Womens Health

Involuntary Weight Loss Evaluation

Frederick R. Jelovsek MD

Involuntary weight loss is defined as a decrease of at least 5% of body weight in a 6 month period that isn't due to dieting, diuretic use or medical diseases known to affect weight. If you are overweight, you may wish for this, but if you or a friend are losing weight unintentionally, it needs to be diagnosed so there is not an increased risk of disease or dying. Many times, involuntary weight loss is associated with elderly adults but it is possible to happen to anyone. Up to 8% of patients presenting to primary care physicians complain of weight loss. In 25% of those, no cause for the weight loss is ever found.

A recent review paper, Bianchi A, Toy EC, Baker B III: The evaluation of involuntary weight loss. Prim Care Update Ob/Gyns 1998;5:263-267, categorized three basic causes of weight loss:

  • decreased intake - the most common cause, most often in teenagers and elderly adults
  • increased fluid-nutrient loss - associated with malabsorption and diabetes
  • excess metabolic demand - malignancies often associated with gastrointestinal tract, genitourinary system and breast

It is important to document the fact that weight loss is taking place. Believe it or not, many who complain of involuntary weight loss have no weight change by objective documentation. There are some factors, however, that are diagnostic predictors of underlying illness:

  1. recent change in cough
  2. nausea or vomitting
  3. a 20 pack-year history of smoking
  4. a recent change in appetite
  5. a decrease in activity due to fatigue
  6. an abnormality on physician's physical examination

If the cause of weight loss is not obvious, the physician should check initial laboratory tests including CBC, HIV, blood chemistry, urinalysis, thyroid function, chest xray and routine recommended cancer screening. The following specific diseases may be present.

Diseases Causing Involuntary Weight Loss

Category examples

Decreased intake

gastrointestinal disease peptic ulcer, cholelithiasis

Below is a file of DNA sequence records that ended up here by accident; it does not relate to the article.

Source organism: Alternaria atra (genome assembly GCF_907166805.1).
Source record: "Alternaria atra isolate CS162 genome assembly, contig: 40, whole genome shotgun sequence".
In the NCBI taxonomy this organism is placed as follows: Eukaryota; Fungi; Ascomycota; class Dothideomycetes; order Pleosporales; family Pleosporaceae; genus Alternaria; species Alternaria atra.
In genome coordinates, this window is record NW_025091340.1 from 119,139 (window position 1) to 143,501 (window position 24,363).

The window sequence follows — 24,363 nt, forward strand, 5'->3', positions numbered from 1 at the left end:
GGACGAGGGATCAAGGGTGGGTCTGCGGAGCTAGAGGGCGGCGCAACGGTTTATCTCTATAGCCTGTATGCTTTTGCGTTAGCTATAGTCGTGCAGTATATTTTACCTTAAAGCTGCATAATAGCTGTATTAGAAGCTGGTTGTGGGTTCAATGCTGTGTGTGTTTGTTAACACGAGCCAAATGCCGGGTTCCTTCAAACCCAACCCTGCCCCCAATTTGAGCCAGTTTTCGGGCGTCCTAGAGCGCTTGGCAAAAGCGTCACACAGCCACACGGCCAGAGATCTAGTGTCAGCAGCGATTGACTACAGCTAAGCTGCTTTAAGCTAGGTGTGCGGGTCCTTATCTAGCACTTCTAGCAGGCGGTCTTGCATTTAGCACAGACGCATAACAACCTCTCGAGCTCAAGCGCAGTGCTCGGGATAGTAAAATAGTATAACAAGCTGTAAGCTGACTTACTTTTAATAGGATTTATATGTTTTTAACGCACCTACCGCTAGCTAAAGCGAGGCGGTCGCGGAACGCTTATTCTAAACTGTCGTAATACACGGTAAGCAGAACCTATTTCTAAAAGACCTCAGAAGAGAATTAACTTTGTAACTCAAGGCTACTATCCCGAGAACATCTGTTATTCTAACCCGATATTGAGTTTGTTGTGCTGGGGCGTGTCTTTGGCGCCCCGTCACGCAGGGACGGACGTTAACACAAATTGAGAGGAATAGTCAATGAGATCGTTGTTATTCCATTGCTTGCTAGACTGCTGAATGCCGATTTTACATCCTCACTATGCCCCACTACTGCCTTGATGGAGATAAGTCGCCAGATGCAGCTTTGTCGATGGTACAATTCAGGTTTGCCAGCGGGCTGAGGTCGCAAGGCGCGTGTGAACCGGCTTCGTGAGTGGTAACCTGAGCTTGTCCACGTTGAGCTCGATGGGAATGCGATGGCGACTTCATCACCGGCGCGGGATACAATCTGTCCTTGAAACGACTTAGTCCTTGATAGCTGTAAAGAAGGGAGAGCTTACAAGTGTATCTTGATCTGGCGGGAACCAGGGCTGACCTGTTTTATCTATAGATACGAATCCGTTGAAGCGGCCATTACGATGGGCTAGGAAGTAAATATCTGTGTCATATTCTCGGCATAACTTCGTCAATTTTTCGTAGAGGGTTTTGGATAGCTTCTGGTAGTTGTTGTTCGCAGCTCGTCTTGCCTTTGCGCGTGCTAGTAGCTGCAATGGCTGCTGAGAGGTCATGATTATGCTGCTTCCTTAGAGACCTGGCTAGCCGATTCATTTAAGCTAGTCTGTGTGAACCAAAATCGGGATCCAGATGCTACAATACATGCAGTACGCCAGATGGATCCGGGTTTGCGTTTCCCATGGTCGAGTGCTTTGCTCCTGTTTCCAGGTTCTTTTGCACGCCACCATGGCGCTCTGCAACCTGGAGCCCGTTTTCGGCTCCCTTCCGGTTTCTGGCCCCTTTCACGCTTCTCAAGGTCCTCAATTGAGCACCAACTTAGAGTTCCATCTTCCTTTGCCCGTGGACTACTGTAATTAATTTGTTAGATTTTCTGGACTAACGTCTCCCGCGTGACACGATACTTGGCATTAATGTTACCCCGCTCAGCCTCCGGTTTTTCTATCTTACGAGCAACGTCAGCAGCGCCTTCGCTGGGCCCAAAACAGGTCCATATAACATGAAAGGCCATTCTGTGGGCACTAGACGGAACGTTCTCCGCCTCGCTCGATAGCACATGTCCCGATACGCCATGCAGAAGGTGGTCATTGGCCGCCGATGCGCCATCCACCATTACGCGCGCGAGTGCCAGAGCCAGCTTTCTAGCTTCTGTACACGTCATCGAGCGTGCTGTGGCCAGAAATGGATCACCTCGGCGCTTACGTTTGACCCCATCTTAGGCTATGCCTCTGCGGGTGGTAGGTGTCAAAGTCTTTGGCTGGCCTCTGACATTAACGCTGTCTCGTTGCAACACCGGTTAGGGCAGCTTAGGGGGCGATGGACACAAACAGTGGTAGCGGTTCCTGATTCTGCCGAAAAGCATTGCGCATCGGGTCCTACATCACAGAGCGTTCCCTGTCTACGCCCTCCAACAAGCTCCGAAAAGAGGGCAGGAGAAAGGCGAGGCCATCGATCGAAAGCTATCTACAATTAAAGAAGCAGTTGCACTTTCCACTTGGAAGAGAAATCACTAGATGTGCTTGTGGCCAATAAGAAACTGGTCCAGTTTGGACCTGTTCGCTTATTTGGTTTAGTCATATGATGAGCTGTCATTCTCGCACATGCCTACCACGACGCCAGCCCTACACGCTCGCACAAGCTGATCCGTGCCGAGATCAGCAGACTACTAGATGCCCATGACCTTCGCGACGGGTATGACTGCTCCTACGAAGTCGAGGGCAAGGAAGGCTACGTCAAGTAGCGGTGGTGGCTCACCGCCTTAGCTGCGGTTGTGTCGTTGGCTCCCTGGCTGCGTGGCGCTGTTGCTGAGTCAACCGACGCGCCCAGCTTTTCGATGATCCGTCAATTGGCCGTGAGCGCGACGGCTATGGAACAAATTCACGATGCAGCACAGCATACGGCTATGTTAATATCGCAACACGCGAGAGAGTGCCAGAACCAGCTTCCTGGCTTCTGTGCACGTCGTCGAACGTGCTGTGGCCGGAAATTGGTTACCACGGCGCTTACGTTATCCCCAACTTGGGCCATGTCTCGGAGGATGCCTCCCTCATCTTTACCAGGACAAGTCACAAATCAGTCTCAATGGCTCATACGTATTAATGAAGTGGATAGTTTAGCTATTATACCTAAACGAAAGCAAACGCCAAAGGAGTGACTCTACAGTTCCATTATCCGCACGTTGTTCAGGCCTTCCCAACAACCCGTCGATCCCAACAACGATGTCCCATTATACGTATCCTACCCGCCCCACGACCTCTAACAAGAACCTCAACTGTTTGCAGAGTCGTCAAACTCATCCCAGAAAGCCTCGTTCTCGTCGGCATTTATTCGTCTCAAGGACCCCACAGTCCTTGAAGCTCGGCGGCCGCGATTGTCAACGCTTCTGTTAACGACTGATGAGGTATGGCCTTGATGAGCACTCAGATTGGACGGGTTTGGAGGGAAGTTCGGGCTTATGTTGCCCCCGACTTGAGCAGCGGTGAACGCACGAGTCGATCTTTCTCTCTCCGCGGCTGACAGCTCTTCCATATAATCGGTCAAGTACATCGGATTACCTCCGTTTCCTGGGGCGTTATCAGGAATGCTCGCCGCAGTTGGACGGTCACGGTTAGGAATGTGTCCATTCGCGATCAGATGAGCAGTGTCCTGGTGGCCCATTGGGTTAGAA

malignancy G.I., ovarian
eating disorders anorexia, bulemia nervosa
hyperemesis gravidarum
poor dentition
social isolation or poverty
depression or dementia
substance abuse alcohol, cocaine, amphetamines
medications digitalis, theophylline, procainamide
age-related changes
infection HIV
systemic diseases

Increased fluid- nutrient loss

persistent diarrhea
recurrent vomitting
fistulous drainage
medications cholestyramine, laxatives
pancreatic insufficiency
infection giardiasis
inflammatory bowel disease Crohn's disease, diverticultits
uncontrolled diabetes mellitus

Excess metabolic demand

tumor of adrenal gland pheochromocytoma
malignancy disseminated, metastatic
fever and/or infection malaria, TB, HIV
manic or anxiety states
trauma and burns
excess exercise
systemic disease

In one fourth of patients with this problem, no diagnosis will be found. Another one fourth will have malignancies. Of the remaining 50%, half will have depression or some psychiatric disease and half will have a medical cause. Although sometimes malignancies are found as a cause of involuntary weight loss, most of the time there are specific treatments that are successful for the remaining people without malignancies.

Other Related Articles

New Diabetes Diagnostic Categories
Eating Disorders and Their Medical Symptoms
Mental Health Diagnosis

Login to comment

Post a comment